By Margie Wuebker
WAPAKONETA -- Young men and women in uniform are a common sight at this week's Auglaize County Fair where they handle the parking detail, answer questions, provide directions and patrol the grounds.
The fair marks the official debut of Auglaize County Explorer Post 600. The post, comprised of 11 members ranging in age from 14 through 20, operates under the auspices of the Auglaize County Sheriff's Office.
"The program is geared toward those with an interest in law enforcement," says Deputy Doug Burke. "This is a good starting point -- giving them a realistic view of what the job entails."
Burke oversees the post and arranges training ranging from defense tactics and traffic crash reconstruction to first aid and weapons safety. He also serves in an advisory role for post officers -- Lt. Brian Vernon, First Sgt. Sam Blank and Second Sgt. Leigh McCullough -- during monthly meetings.
Establishment of an Explorer program is one of the goals Sheriff Al Solomon put in motion when he took office in January. An informational meeting was held the following month with Post 600 officially established in April. "This program is important because it shows kids the positive side of law enforcement," the sheriff says as Burke checks fair schedules with post officers. "The relationships they develop now will carry over into later life."
Vernon, a 2003 graduate of Wapakoneta High School and a student at Rhodes State College, wants to be a police officer or a deputy, possibly working with a K-9 unit.
"The sheriff's office is doing great getting young people involved," he says. "I especially like the ride-along program where we accompany a deputy on the road for a minimum of four hours to a maximum of eight hours per month."
Blank, a 2004 Wapakoneta High School graduate who attends Rhodes College, also enjoys this aspect of the program.
"You see real life action instead of what the television portrays," he says. "There is more to the job than jumping fences and breaking down doors. Accompanying deputies gives me a whole new appreciation for how they deal with people in all kinds of situations."
Blank, who wants to work with a K-9 unit in the area of drug investigations, said some fairgoers approached him with concerns assuming he was a deputy. His uniform and black baseball-type hat bear insignias identifying him as an Explorer. He quickly referred the concerns to the appropriate authority -- the deputy accompanying him on patrol.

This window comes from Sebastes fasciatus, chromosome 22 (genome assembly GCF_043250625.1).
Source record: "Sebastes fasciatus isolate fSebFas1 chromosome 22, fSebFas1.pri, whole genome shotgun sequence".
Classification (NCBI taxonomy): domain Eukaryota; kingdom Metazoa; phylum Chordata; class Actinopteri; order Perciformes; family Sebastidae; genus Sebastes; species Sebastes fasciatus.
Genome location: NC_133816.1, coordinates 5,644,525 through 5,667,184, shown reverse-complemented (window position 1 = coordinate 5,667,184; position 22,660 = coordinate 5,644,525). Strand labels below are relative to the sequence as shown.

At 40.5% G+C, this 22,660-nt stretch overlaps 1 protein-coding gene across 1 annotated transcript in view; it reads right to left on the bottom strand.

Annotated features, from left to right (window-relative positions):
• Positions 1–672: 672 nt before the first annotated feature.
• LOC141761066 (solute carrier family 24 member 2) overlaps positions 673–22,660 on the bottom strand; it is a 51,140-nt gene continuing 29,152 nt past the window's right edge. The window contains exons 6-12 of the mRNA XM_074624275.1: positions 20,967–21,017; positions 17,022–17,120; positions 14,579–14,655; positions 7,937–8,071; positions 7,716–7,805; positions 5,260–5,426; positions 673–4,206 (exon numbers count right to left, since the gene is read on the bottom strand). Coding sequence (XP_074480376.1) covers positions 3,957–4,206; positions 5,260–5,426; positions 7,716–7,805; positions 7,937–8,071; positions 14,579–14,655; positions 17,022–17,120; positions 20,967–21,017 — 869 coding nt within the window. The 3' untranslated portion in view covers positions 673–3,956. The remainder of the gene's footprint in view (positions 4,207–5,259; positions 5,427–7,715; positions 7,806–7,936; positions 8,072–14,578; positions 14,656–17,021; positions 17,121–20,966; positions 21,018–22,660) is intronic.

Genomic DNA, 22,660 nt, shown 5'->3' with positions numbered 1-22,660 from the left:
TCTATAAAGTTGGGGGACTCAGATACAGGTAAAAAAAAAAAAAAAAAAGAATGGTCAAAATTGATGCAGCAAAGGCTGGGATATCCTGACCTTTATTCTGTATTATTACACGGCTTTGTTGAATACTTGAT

McCullough, a senior at Apollo Career Center and a post-secondary student at Rhodes College, likes being part of the first Explorer class.
"We get to set a standard for others to follow as the program grows," she says. "Being an Explorer gives me a realistic view of what law enforcement is all about instead of just reading about the profession in a book. I hope to work in the area of forensics some day."
Their current assignments began with a special meeting to discuss what would be expected during the coming days and to learn the layout of the fairgrounds. Headquarters for the week is the sheriff's building near the west gate, but they will rotate between parking lots, gate duty and patroling the grounds with a uniformed deputy.
"It certainly has been hot," Vernon admits with a smile. "We are in uniform but at least we don't have vests under our shirts like the deputies."
Looking professional and acting respectable are just two of the requirements Burke sets forth. Maintaining good grades and passing training courses are also important.
He admits fair week is a test of sorts to see whether the young people can put into practice what they have learned thus far. There will be other learning opportunities in the future as Solomon plans to "loan out" participants for other area events.
"Explorers working at the fair are a good advertisement for the program," Burke says. "There will be another informational meeting in the future as we continue to grow."